Differences in socioeconomic position, lifestyle and health-related pregnancy characteristics between Pakistani and White British women in the Born in Bradford prospective cohort study: the influence of the woman’s, her partner’s and their parents’ place of birth.

Publication authors

West J, Lawlor DA, Fairley L, Wright J.



To examine differences between Pakistani and White British women in relation to socioeconomic position, lifestyle andhealthrelated pregnancy characteristics, and to determine whether these differences vary depending on the woman’s, her partner’s and both of their parents’ place of birth.


Prospective cohort study.


Bradford, UK PARTICIPANTS: 3656 Pakistani and 3503 White British women recruited to the Born in Bradford study.


Socioeconomic position (employment status; level of education; receipt of benefits; housing tenure),lifestyle characteristics (body mass index (BMI) at the start of pregnancy; smoking during pregnancy) and healthrelated pregnancycharacteristics (hypertensive disorders of pregnancy; gestational diabetes; fasting glucose, postload glucose and fasting insulin at ∼27 weeks gestation).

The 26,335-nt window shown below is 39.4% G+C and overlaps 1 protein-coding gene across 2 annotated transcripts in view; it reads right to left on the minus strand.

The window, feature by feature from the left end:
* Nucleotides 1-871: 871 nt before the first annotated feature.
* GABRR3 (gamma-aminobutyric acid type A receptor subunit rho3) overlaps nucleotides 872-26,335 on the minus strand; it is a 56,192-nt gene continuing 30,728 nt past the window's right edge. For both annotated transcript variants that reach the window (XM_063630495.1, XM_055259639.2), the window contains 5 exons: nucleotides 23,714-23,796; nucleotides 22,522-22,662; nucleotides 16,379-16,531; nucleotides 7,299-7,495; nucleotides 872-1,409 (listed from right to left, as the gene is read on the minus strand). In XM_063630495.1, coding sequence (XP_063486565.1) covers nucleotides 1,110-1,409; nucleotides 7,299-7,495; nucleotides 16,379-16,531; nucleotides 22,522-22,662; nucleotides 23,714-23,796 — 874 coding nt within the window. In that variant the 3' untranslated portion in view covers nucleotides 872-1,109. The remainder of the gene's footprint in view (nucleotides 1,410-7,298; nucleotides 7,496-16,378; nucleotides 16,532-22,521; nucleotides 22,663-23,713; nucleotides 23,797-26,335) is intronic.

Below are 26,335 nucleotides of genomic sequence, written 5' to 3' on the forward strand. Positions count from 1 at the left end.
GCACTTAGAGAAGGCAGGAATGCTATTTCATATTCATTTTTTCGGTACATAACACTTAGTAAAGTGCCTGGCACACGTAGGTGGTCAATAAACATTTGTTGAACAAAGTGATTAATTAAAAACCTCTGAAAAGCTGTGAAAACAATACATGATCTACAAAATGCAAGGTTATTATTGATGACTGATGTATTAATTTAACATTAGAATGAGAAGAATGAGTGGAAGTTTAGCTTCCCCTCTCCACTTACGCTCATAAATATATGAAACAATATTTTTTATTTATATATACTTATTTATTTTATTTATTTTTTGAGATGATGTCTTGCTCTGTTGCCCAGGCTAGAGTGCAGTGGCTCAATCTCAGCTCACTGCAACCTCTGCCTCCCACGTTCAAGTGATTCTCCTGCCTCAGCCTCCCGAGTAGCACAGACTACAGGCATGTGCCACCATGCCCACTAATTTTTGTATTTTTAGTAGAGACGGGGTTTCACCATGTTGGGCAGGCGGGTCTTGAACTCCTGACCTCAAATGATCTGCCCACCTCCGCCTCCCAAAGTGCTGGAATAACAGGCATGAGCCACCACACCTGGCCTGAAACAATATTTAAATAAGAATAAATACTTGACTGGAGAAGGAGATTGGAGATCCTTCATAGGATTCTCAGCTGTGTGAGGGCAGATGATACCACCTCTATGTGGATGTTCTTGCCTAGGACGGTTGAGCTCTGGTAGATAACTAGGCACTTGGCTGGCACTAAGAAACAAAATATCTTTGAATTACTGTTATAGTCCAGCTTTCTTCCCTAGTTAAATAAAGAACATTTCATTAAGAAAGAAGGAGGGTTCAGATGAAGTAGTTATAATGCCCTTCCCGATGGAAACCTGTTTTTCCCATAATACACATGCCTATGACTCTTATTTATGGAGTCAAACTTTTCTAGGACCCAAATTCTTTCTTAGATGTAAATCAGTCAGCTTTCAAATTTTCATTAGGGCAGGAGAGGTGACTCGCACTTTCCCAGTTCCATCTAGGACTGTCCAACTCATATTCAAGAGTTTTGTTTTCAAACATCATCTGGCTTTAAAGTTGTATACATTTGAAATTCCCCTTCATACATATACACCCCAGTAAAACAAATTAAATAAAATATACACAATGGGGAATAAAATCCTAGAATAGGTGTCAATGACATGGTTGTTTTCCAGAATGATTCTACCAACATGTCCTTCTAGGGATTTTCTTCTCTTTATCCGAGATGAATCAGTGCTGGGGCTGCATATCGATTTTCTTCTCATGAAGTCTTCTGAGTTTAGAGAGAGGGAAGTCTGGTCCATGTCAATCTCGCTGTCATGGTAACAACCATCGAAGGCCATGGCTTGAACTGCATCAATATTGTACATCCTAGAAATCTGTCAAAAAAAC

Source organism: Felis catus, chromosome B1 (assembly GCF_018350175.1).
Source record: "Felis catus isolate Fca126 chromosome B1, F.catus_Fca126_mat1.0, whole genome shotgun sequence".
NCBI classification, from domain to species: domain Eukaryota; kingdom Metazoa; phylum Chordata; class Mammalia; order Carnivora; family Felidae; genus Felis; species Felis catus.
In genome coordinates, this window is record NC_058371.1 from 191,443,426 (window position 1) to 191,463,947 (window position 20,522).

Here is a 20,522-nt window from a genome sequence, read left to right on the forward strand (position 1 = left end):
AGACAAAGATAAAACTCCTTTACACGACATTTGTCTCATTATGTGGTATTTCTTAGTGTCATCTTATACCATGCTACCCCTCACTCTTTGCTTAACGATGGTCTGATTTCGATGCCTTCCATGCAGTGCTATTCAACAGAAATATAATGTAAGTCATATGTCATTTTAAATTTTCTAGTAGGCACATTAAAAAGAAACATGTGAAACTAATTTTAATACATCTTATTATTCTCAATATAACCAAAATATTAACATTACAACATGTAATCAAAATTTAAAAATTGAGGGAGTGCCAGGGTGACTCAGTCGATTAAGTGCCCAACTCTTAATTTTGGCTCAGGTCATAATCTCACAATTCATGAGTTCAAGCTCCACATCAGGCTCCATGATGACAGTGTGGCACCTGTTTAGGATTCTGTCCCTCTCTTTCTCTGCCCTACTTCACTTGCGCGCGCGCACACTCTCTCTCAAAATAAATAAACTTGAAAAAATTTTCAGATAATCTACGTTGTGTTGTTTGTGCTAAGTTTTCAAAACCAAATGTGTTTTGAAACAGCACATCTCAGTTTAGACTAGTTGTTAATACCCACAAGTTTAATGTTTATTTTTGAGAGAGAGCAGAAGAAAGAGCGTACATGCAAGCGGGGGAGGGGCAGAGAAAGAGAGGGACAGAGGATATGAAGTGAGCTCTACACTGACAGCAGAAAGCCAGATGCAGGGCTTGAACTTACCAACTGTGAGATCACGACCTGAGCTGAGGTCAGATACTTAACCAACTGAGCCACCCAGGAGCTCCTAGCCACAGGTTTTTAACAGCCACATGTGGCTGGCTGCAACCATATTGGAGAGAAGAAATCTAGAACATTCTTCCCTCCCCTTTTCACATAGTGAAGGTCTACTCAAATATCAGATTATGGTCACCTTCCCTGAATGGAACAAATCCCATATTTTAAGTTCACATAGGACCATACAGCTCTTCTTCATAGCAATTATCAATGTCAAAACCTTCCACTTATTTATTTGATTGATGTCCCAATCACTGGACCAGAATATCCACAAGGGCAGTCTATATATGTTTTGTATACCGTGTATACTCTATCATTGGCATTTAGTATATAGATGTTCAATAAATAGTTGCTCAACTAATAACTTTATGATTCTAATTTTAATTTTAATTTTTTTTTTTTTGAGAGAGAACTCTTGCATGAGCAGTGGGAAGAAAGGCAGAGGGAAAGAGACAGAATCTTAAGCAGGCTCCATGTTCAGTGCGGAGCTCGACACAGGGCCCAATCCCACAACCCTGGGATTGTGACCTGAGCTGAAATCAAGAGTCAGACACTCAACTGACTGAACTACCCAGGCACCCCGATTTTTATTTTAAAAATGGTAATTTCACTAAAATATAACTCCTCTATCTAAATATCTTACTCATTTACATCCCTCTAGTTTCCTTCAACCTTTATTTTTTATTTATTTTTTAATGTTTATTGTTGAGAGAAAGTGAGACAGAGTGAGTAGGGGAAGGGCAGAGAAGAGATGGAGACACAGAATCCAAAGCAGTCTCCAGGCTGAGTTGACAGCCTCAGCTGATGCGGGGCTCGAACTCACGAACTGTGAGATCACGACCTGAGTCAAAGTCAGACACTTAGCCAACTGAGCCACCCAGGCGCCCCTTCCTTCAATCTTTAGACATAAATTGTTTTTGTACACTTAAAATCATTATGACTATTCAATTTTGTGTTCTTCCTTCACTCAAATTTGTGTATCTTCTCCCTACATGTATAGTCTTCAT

Fewer Pakistani women were employed (OR 0.17, 95% CI 0.15 to 0.19), the difference being markedly less for UK bornwomen. UK born Pakistani women were more likely, and South Asian born less likely, to be educated post 16 than White Britishwomen. Smoking was uncommon among Pakistani women, though the difference comparing UK born Pakistani women to White Britishwomen was less than for other groups. BMI was lower among Pakistani compared to White British women (adjusted mean difference -1.12, 95% CI -1.43 to -0.81), the difference being greatest when partners were UK born irrespective of the woman’s place of birth.Pakistani women had higher fasting and postload glucose (mean difference 0.20 mmol/L, 95% CI 0.17 to 0.24; 0.37, 95% CI 0.28 to 0.45), higher fasting insulin and were more likely to have gestational diabetes (GDM).


Our results suggest that some socioeconomic, lifestyle and pregnancy characteristics could be beginning to change in response to migration to the UK, with generally beneficial changes, that is, improving education and employment prospects, lower BMI and no evidence that being UK born has further increased the risk of GDM, but some negative, that is, slight increases in smoking.